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SpaceX Is Opening Space, You're Still Too Broke to Go

It's a small step. Not quite a giant leap for mankind.

Commercial spaceflight is inching closer to reality. SpaceX Dragon capsule is set to launch on the company's Falcon 9 rocket from the Mid-Atlantic Regional Spaceport at Wallops Island, Virginia on April 30, 2012. It will dock with the International Space Station a few days later on May 3; the crew will grapple the capsule with the station's robotic arm. But even a successful mission won't mean open access to low Earth orbit for the masses. It's a small step. Not quite a giant leap for mankind.


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The upcoming launch will be the second flight as part of NASA's Commercial Orbital Transportation Services (COTS) program. COTS was established in 2005 to support the development of commercial systems capable of transporting cargo and astronauts to and from the ISS. The motivation behind the program was to create a new market for space activities. Private companies could step in and meet NASA's needs, such as delivery of supplies to the ISS, and those of other possible customers at a lower cost than traditional government funded spaceflight. This would free up NASA's resources for exploration missions beyond Earth orbit.

Dragon's maiden flight in December 2010 was SpaceX's first test. The capsule orbited the Earth twice before splashing down in the Pacific Ocean, marking the first successful launch and recovery of a commercial company's spacecraft. If the upcoming mission to the ISS is similarly successful, SpaceX will be ready to move on to operational cargo delivery missions later this year. Barring some great setback, the company's first cargo flight under its Commercial Resupply Services (CRS) contract could be as early as August, its current scheduled date.

Routine flights to and from the ISS would see Dragon joining the fleet of cargo ships routinely making the trip; Europe's ATV, Japan's HTV, and Russia's Progress are all regular visitors to the ISS. With this many ships coming and going, the station will become a real spaceport.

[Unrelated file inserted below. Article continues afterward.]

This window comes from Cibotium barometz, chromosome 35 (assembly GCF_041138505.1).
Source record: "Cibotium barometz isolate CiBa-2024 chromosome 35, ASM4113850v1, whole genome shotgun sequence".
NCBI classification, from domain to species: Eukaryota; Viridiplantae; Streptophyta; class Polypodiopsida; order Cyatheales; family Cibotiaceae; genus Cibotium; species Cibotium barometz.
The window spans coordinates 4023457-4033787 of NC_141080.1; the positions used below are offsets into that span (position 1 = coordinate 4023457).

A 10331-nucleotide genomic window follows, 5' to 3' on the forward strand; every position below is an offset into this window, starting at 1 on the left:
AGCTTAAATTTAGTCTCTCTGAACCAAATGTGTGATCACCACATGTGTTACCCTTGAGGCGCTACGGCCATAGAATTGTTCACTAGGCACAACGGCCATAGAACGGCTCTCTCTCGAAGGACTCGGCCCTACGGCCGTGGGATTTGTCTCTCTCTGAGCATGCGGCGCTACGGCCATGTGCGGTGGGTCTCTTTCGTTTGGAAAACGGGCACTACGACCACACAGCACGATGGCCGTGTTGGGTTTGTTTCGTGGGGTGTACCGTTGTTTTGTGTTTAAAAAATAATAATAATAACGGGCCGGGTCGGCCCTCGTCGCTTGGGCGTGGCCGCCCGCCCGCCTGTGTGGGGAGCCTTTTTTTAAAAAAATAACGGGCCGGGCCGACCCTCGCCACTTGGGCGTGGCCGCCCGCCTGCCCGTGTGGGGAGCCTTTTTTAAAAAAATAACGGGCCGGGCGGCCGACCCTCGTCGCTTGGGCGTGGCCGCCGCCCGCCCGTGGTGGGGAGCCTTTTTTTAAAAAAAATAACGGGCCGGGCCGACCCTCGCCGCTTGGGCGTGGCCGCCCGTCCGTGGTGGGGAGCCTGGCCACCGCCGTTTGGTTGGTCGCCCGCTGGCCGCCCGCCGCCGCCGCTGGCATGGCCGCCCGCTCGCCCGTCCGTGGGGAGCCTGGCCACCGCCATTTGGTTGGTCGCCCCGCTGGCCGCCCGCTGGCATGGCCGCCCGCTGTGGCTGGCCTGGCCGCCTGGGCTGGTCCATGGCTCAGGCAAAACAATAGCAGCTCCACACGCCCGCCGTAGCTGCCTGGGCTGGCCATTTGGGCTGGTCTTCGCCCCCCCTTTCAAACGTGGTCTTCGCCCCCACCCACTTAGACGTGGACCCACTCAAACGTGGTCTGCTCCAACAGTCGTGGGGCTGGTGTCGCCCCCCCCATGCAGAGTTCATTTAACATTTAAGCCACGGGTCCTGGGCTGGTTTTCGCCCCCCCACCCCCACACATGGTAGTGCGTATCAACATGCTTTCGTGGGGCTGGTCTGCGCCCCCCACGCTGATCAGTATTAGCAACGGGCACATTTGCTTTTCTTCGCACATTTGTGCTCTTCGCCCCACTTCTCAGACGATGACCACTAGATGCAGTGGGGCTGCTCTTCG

Increased regular access to the ISS will play a key role in NASA enhancing its utilization of the station, giving the agency more opportunities to transport experiments and related equipment. Currently, only the Soyuz can return cargo from the ISS and its capacity is limited. Dragon's capacity could increase the ISS' value as a research station, perhaps allowing it to remain operational beyond its current 2020 retirement date.

A successful flight could also go a long way in convincing skeptics that the commercial spaceflight sector has value. But this flight, under the banner of the COTS program, is still a test flight. Problems and delays shouldn't be a surprise, serving as a reminder that easier access to low Earth orbit for NASA doesn't mean commercial spaceflight's day has come.

NASA is currently the only customer for advances in commercial spaceflight — no one else needs a cheap way to reach the ISS just yet. The only other customers interested in human transportation to low Earth orbit are the few adventurers with hundreds of thousands of dollars to spend on a ticket. Virgin Galactic's Richard Branson and SpaceX's Elon Musk can afford the trip. George Whitesides, president and CEO of Branson's Virgin Galactic, said the company has signed 500 customers willing to pay $200,000 for a suborbital flight on SpaceShipTwo that is now in development. But the rest of us are out of luck.


Nevertheless, a lot is riding on a successful mission following the April launch. Even if it doesn't open up space for tourists, it's a step in the right direction. In a year where NASA is facing budget cuts and a lull in its ability to launch anything to low Earth orbit, it could be a big one for the commercial spaceflight sector.


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